I am generation equality; realising women’s rights


For International Women’s Day 2020 our CEO, Claire Goodchild, celebrates the women carers who attend our courses for partners, family and friends taking care of someone with dementia.




Here at Dementia Carers Count we provide education and support services to all unpaid, informal carers of people with dementia, no matter what their relationship is to the person they care for; spouse, child, grandchild, close friend. We support carers of all genders but today, on International Women’s Day 2020, we’re celebrating women who care for a person with dementia. This year’s International Women’s Day theme is I am generation equality; realising women’s rights. So, let’s take a look at the rights of women who are carers.


Women embrace  caring and that is something to be celebrated. Equally, it is a role that needs to be supported. 78% of the carers who use our services are women, nearly half of them caring for a parent, 30% caring for a partner and 8% caring for a friend.


In 2015 Professor Dawn Brooker and colleagues undertook a global evidence review about women and dementia. They found that according to a review of dementia and women, 60%-70% of unpaid carers are women and they are 2.8 times more likely to provide care for over five years[1].


Although women are disproportionately affected by dementia, societal expectations that women should provide care is one of the underlying reasons for there being ‘little evidence of policy being put in place and actioned in response to this.[2]’



Women as carers


Access to support


Research shows that women carers often don’t receive as much support from family and support services as men do[3]. We’ve heard from the people who attend our three-day residential course, that it’s only when other family members step up to provide support at home to the person with dementia, they appreciate the demands and the skills of the main carer. There is an expectation in most societies that women are the carers within families. However, women also have a place in the workforce and their wages are central to household incomes. With 40% cuts in funding to local authority social services it is essential that charities such as ours are here to support all carers. Women in particular have been hit hard by austerity and so, when the social care green paper is published it should include specific reference to what women need to support them in their caring role.





About 50% of the women that come to our three-day courses are in employment or education, they are managing work with caring and many of them have children still living at home. Practically, emotionally and psychologically they are juggling a lot of things.

National data shows that 20% of female carers have gone from full-time to part-time work, thus reducing their income and jeopardising their National Insurance contributions (although some are entitled to NI credit) and their pensions. 15% of all carers say they are not in work because of their caring responsibilities.


At Dementia Carers Count, sessions on finance and legal rights are an integral element of our three-day courses. Very frequently, we hear that our carers are struggling financially and don’t know about their entitlements. Carers have a right to know what they are entitled to.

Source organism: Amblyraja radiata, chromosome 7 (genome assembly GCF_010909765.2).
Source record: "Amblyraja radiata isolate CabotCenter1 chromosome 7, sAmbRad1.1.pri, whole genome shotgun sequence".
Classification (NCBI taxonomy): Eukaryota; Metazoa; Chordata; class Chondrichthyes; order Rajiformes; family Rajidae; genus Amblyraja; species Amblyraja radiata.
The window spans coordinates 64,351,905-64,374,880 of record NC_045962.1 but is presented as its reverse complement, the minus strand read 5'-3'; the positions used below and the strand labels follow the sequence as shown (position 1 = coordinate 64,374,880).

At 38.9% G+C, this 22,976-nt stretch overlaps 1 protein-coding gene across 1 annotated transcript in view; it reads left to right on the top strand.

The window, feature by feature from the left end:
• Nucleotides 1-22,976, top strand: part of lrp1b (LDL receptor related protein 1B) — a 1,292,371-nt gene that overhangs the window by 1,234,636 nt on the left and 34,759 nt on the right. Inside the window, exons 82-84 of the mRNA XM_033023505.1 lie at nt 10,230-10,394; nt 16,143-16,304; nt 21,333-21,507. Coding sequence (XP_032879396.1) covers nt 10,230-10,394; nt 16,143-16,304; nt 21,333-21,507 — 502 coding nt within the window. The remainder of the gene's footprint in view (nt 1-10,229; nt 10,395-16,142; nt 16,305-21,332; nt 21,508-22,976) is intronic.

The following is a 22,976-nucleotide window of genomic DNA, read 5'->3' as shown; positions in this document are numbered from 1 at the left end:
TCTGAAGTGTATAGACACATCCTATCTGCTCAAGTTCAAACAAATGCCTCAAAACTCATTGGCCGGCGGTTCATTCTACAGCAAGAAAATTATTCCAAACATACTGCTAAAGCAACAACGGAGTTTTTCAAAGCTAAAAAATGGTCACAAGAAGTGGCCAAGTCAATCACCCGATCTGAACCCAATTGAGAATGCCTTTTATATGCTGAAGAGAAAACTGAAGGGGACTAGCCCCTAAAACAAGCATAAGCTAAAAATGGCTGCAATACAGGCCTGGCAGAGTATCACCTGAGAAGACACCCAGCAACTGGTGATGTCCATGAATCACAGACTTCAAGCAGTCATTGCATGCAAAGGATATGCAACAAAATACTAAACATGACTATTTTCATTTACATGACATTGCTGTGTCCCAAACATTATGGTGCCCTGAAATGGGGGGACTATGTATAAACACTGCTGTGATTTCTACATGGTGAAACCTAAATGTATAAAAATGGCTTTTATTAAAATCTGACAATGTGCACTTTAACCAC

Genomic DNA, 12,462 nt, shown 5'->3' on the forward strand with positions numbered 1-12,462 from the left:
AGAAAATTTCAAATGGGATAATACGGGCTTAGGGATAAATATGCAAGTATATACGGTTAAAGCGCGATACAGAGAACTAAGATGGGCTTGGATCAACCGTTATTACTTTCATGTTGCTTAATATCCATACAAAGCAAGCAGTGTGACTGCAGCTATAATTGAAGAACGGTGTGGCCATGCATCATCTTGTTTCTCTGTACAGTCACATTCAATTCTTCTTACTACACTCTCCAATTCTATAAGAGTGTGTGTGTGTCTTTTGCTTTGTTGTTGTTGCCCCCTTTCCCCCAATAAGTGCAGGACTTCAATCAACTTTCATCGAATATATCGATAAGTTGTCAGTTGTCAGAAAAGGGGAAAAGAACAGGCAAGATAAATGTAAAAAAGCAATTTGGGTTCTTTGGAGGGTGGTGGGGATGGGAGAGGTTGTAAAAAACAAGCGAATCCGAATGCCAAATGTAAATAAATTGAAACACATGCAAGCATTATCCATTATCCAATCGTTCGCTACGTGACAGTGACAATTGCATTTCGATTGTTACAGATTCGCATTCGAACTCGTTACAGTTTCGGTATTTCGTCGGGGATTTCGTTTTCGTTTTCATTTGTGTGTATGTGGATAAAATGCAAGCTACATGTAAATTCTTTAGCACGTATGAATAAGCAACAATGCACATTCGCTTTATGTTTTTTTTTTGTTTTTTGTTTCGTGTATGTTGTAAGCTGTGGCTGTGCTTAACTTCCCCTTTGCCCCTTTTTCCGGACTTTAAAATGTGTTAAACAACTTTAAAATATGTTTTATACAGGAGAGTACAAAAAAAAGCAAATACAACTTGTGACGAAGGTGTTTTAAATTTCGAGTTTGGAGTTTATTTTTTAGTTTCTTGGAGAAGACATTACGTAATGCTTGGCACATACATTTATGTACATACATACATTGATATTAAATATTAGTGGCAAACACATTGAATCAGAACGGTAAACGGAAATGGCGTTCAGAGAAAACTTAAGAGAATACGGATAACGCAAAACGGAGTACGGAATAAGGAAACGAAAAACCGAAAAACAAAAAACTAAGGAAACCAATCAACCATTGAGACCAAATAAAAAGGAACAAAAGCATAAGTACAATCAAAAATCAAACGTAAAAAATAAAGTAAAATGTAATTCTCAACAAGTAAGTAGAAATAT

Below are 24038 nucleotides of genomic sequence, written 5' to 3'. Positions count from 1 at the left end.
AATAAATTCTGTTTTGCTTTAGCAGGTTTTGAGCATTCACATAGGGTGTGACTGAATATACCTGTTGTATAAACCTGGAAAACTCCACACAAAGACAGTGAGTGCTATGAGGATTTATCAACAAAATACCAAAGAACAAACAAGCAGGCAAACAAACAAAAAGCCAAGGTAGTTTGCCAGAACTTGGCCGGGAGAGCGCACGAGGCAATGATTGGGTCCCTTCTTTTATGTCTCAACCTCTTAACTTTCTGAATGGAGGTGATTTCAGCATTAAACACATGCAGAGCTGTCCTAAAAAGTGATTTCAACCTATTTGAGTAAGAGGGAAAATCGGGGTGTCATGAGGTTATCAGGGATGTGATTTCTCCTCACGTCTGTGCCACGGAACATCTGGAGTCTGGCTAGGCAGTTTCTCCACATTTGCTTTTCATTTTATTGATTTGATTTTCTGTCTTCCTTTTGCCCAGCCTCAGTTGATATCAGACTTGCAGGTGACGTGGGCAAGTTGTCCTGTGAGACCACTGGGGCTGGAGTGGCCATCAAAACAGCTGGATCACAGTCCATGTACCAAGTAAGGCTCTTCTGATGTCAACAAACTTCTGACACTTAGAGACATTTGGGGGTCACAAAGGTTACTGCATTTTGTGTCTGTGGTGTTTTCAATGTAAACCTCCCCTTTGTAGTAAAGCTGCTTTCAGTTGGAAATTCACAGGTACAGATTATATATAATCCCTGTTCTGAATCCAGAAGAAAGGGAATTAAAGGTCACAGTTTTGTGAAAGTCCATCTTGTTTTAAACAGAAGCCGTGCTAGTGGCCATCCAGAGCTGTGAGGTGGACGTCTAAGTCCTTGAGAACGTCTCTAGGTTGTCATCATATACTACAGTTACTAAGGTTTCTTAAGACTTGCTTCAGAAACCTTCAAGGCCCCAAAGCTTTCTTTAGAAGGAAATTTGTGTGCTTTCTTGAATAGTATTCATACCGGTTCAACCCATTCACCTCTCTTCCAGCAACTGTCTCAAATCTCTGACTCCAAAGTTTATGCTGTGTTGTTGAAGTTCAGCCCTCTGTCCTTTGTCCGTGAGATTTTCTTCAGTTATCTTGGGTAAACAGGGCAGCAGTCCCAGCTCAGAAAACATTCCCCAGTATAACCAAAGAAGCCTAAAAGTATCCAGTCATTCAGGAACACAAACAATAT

Carers Allowance is the lowest benefit of its kind in the UK, other than in Scotland. We support the call for Carers Allowance to be levelled up to comparable benefits.



Carers Leave


Some of the working carers who come to our courses are given time off by their employers, whilst others have to take annual leave. In the 2019 Queen’s Speech the Government announced that it would bring forward legislation to introduce statutory carers leave. The carer community is campaigning for carers entitlement to paid leave of between five and ten days a year. At Dementia Carers Count, we campaign to ensure that the entitlement to paid carers leave isn’t just for crisis care but should include time to learn about the caring role and plan their own future.

Combining unpaid care with paid work can be a lifeline for carers as it provides income, social contact and different intellectual stimulation to the caring role. That’s why we support inclusion in the Employment Bill 2020 of flexible working as a mandatory to all employment contracts.


Dementia Carers Count calls to action


On International Women’s Day 2020 we call for


  • The Social Care Green Paper to fully meet the specific needs of women who are carers of people with dementia


  • Carers Allowance to be levelled up to comparable benefits


  • Paid carers leave of up to ten days a year to enable dementia carers to access education and training on their caring role from organisations such as Dementia Carers Count


  • Families, communities, wider society and policy makers to recognise that caring for a family member is a skilled activity that should be celebrated as a massive contribution to our society and should be rewarded accordingly



We support family, friends and partners looking after someone with dementia: by providing free one and three-day courses, led by healthcare professionals. For more information about our work, free courses, or our future Dementia Carers Centre please visit our website, email us at info@dementiacarers.org.uk, or call us on 020 3096 7894.



[1] Dementia Statistics, Alzheimer’s Research UK and Dementia Statistics Hub

[2] Alzheimer’s Disease International, Women and Dementia; a global review, 2015

[3] ibid’